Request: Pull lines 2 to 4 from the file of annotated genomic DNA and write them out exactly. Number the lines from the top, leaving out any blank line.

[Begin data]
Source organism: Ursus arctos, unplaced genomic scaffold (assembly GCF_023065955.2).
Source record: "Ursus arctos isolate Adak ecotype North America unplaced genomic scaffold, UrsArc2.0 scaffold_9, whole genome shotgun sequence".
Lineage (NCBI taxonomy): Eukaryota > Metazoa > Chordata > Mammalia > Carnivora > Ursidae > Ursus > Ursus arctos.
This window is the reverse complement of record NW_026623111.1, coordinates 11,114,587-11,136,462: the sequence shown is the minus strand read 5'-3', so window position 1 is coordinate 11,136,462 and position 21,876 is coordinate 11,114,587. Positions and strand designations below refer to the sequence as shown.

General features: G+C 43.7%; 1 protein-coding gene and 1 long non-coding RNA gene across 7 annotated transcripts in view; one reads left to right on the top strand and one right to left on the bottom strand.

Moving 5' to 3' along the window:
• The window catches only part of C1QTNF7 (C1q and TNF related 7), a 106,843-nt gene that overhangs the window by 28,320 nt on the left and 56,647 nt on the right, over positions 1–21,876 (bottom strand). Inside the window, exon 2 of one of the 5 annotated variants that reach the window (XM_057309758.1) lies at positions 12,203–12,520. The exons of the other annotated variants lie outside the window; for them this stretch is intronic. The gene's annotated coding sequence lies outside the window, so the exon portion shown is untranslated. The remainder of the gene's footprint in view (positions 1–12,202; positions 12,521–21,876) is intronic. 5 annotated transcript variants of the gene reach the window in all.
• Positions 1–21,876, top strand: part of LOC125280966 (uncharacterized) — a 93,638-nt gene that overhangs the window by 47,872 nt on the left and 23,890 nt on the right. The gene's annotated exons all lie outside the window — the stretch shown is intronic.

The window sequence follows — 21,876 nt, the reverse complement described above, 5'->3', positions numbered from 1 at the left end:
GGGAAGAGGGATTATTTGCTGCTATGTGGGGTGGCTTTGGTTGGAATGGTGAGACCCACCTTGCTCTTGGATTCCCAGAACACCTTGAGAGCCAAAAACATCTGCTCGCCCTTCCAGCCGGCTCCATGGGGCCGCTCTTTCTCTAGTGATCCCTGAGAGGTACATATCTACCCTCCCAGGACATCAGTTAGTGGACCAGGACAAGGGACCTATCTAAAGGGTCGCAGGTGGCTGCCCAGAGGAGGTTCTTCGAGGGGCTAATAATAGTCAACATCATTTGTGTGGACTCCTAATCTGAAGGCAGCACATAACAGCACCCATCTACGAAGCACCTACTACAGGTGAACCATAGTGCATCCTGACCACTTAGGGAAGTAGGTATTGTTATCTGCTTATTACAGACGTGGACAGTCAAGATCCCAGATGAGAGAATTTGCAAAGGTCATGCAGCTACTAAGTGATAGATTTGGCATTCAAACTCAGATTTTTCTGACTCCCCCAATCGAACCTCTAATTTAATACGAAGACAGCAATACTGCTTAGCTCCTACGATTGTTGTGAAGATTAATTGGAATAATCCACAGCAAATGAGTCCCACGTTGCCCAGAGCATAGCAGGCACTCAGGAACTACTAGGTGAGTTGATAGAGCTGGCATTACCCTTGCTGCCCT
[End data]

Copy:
Source record: "Ursus arctos isolate Adak ecotype North America unplaced genomic scaffold, UrsArc2.0 scaffold_9, whole genome shotgun sequence".
Lineage (NCBI taxonomy): Eukaryota > Metazoa > Chordata > Mammalia > Carnivora > Ursidae > Ursus > Ursus arctos.
This window is the reverse complement of record NW_026623111.1, coordinates 11,114,587-11,136,462: the sequence shown is the minus strand read 5'-3', so window position 1 is coordinate 11,136,462 and position 21,876 is coordinate 11,114,587. Positions and strand designations below refer to the sequence as shown.